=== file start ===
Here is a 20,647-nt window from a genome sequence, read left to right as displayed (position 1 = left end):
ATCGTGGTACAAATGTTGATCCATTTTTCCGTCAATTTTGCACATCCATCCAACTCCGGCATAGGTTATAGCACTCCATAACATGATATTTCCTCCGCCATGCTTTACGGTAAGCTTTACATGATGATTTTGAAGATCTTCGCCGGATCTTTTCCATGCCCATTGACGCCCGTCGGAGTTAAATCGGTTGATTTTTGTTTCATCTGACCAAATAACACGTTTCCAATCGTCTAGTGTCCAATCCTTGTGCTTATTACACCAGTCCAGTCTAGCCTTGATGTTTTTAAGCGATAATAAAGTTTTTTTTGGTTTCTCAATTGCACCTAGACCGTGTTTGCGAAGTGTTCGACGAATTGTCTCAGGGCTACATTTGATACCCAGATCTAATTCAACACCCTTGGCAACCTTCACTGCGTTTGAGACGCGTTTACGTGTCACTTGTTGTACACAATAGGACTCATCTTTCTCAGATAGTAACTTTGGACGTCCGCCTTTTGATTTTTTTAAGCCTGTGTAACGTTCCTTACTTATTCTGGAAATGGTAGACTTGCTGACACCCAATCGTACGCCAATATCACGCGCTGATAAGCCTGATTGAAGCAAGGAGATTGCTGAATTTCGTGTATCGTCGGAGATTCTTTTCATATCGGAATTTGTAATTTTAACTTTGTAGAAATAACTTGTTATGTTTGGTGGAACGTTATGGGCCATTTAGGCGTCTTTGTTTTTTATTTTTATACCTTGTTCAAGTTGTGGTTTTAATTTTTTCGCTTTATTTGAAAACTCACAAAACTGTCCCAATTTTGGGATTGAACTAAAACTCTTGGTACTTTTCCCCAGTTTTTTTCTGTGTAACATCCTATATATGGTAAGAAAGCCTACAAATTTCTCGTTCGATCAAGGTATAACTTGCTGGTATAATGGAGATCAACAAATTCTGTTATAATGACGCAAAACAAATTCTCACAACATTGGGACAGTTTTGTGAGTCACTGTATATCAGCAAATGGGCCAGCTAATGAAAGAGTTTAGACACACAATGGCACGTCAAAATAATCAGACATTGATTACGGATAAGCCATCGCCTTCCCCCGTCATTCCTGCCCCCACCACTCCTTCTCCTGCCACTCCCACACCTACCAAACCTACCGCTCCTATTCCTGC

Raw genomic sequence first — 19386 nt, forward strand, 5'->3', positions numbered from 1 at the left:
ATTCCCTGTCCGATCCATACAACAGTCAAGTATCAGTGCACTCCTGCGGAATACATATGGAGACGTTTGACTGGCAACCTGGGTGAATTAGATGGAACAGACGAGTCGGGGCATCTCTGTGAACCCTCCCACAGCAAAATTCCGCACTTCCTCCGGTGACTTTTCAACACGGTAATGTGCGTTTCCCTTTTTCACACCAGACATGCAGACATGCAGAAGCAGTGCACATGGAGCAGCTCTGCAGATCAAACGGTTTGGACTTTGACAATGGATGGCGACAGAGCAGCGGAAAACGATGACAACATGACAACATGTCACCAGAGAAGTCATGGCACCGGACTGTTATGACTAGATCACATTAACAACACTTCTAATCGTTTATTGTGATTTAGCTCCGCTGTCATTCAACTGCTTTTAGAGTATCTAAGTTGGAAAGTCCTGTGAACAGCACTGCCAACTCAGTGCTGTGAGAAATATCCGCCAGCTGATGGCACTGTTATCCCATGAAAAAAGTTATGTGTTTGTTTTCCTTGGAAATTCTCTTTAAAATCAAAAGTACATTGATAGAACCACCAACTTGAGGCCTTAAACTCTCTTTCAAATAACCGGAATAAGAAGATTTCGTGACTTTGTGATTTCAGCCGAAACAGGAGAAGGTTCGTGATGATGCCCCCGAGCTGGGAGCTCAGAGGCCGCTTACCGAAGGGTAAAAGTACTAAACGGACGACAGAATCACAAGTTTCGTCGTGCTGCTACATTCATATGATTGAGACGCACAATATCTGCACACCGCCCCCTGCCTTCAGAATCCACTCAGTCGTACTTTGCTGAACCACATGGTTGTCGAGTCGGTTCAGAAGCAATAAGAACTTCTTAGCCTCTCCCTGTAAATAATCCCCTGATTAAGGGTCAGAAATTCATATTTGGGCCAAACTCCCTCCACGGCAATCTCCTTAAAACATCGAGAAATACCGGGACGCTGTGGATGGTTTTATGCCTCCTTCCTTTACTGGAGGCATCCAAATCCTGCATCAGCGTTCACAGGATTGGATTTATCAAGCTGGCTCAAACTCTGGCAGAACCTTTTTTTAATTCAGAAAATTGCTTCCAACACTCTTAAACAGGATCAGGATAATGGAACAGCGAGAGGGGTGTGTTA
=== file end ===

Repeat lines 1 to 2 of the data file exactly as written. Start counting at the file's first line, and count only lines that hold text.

Here is a 20,647-nt window from a genome sequence, read left to right as displayed (position 1 = left end):
ATCGTGGTACAAATGTTGATCCATTTTTCCGTCAATTTTGCACATCCATCCAACTCCGGCATAGGTTATAGCACTCCATAACATGATATTTCCTCCGCCATGCTTTACGGTAAGCTTTACATGATGATTTTGAAGATCTTCGCCGGATCTTTTCCATGCCCATTGACGCCCGTCGGAGTTAAATCGGTTGATTTTTGTTTCATCTGACCAAATAACACGTTTCCAATCGTCTAGTGTCCAATCCTTGTGCTTATTACACCAGTCCAGTCTAGCCTTGATGTTTTTAAGCGATAATAAAGTTTTTTTTGGTTTCTCAATTGCACCTAGACCGTGTTTGCGAAGTGTTCGACGAATTGTCTCAGGGCTACATTTGATACCCAGATCTAATTCAACACCCTTGGCAACCTTCACTGCGTTTGAGACGCGTTTACGTGTCACTTGTTGTACACAATAGGACTCATCTTTCTCAGATAGTAACTTTGGACGTCCGCCTTTTGATTTTTTTAAGCCTGTGTAACGTTCCTTACTTATTCTGGAAATGGTAGACTTGCTGACACCCAATCGTACGCCAATATCACGCGCTGATAAGCCTGATTGAAGCAAGGAGATTGCTGAATTTCGTGTATCGTCGGAGATTCTTTTCATATCGGAATTTGTAATTTTAACTTTGTAGAAATAACTTGTTATGTTTGGTGGAACGTTATGGGCCATTTAGGCGTCTTTGTTTTTTATTTTTATACCTTGTTCAAGTTGTGGTTTTAATTTTTTCGCTTTATTTGAAAACTCACAAAACTGTCCCAATTTTGGGATTGAACTAAAACTCTTGGTACTTTTCCCCAGTTTTTTTCTGTGTAACATCCTATATATGGTAAGAAAGCCTACAAATTTCTCGTTCGATCAAGGTATAACTTGCTGGTATAATGGAGATCAACAAATTCTGTTATAATGACGCAAAACAAATTCTCACAACATTGGGACAGTTTTGTGAGTCACTGTATATCAGCAAATGGGCCAGCTAATGAAAGAGTTTAGACACACAATGGCACGTCAAAATAATCAGACATTGATTACGGATAAGCCATCGCCTTCCCCCGTCATTCCTGCCCCCACCACTCCTTCTCCTGCCACTCCCACACCTACCAAACCTACCGCTCCTATTCCTGC